It is not good cyclist and good motorists, versus bad cyclists and bad motorists. That is a fantasy of members of a society who want to engage in so much escapism most upper end motor vehicles tend to have several LCDs or LEDs installed so they can watch television or other media! What predominates in the English speaking countries is exactly a system of transportation apartheid that disadvantages and disenfranchises everyone who out of poverty, personal choice or ill-circumstance cannot or will not use a motor vehicle. There are hundreds of thousands of places, probably millions of places, you cannot get to on foot, by bicycle or any form of public transit.

Here is the most loaded and fictional example in favor a bike vs a car in a head on crash:
I am a bicyclist weighing 300 lbs., on a heavy 60 lbs. bicycle going 60 mph down a very steep hill. I hit a parked car weighing 2000 lbs.

Will the car have anything but superficial damage? Now what about the human cyclist?

Good motorists and bad cyclists, what a load of crap, if I ever heard it. Cars are inherently dangerous, polluting, space wasting and traffic causing. The only way they appear efficient in their false manner is because of apartheid like subsidies and planning that caters to the automobile over all the other more efficient methods like public transport, walking or bicycling.
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Re: ex-vegans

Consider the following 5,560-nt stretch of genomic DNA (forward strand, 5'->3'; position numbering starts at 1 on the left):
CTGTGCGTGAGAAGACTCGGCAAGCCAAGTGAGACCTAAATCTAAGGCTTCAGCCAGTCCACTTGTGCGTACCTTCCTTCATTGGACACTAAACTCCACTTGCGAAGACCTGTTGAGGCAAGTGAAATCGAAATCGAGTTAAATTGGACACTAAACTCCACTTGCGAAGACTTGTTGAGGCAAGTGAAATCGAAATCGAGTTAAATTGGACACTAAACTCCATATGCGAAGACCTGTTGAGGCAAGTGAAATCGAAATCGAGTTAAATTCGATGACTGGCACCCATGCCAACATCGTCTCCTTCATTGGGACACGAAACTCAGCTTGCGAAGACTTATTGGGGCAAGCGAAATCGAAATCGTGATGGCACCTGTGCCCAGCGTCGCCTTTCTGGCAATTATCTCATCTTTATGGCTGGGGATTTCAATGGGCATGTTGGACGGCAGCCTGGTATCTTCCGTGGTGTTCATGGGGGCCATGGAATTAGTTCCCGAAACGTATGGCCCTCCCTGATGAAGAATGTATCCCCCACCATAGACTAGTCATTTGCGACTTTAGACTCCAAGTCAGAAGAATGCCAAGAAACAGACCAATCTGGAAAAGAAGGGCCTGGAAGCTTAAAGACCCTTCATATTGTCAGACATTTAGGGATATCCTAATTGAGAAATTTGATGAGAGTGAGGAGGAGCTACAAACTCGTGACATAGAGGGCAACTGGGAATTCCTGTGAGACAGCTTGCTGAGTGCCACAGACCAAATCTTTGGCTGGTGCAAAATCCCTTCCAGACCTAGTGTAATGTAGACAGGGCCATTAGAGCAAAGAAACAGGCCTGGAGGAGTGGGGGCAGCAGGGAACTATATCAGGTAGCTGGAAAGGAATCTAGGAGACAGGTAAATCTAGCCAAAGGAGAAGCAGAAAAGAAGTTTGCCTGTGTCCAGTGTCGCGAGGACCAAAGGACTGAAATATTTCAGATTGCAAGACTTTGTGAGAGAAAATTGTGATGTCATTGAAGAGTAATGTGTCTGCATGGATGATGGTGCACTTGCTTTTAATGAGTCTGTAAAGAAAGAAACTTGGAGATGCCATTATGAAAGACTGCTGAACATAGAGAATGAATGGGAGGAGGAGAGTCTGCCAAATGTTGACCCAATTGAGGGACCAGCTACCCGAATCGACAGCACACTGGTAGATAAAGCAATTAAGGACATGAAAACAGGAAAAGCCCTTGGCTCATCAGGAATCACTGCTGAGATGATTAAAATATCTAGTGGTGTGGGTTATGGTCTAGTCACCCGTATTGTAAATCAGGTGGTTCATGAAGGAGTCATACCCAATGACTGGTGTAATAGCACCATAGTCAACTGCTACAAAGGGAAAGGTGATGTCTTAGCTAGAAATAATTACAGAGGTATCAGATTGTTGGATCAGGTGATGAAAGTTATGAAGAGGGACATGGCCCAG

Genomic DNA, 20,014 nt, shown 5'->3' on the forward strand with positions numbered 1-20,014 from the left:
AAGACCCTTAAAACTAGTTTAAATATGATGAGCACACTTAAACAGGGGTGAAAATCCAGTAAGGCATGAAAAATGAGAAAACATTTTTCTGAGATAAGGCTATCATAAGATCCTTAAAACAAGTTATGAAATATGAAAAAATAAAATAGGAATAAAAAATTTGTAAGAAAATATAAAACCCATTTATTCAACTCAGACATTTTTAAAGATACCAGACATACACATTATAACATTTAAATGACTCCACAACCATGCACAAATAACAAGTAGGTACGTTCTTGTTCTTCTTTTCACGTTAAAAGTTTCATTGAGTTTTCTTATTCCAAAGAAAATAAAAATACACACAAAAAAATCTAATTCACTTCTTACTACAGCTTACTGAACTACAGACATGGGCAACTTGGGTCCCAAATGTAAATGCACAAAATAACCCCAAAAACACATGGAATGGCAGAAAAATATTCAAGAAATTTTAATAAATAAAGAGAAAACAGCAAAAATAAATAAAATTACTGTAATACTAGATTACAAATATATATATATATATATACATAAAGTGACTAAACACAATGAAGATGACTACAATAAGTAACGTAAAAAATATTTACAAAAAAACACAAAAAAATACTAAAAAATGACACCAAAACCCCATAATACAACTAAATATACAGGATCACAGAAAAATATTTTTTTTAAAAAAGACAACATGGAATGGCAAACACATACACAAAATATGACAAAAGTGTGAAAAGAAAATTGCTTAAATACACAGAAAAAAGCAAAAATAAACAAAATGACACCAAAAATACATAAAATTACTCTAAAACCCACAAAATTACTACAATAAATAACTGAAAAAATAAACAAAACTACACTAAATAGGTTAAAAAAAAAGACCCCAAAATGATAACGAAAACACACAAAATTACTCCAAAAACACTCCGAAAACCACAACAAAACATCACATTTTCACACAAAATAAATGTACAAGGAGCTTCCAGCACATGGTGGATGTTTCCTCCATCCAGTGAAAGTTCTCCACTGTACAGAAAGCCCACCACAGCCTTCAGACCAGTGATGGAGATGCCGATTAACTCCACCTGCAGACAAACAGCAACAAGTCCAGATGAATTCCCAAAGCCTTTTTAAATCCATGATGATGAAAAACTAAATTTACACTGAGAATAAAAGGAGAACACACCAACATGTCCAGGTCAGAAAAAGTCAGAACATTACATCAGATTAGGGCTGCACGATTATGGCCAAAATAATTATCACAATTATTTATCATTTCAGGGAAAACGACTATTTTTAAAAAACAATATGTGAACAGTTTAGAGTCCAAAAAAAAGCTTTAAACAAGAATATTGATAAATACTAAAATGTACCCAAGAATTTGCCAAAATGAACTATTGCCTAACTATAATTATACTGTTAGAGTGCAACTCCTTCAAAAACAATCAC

Postby Qing Tian » Wed Sep 04, 2013 9:45 pm

Way to miss the point: which was that neither cyclists nor motorists have a monopoly on moral behaviour.

Here is the most loaded and fictional example in favor a bike vs a car in a head on crash:
I am a bicyclist weighing 300 lbs., on a heavy 60 lbs. bicycle going 60 mph down a very steep hill. I hit a parked car weighing 2000 lbs.

Will the car have anything but superficial damage? Now what about the human cyclist?


Loaded and fictional it certainly is. The parked car can be replaced by any sufficiently massive stationary object - lamppost, building, fire hydrant etc. You gonna have a pop at them too?

Also consider in your awful example if that cyclist hit a stationary pedestrian. What the outcome then?

It's a ridiculous argument. Yes cycling is far gentler on the environment and is great for health. Yes the transport infrastructure is not favourable to the cyclist. Yes the motor vehicle is destructive on many levels. None of this is really up for debate. However, as the system is what it is, and both cyclists and drivers of motor vehicles have to share the same space, it behooves both groups to behave responsibly toward each other and the larger public. Many cyclists are as aggressive and just plain stupid as their motorcar driving counterparts.

Deal with it.
“Not till your thoughts cease all their branching here and there, not till you abandon all thoughts of seeking for something, not till your mind is motionless as wood or stone, will you be on the right road to the Gate.”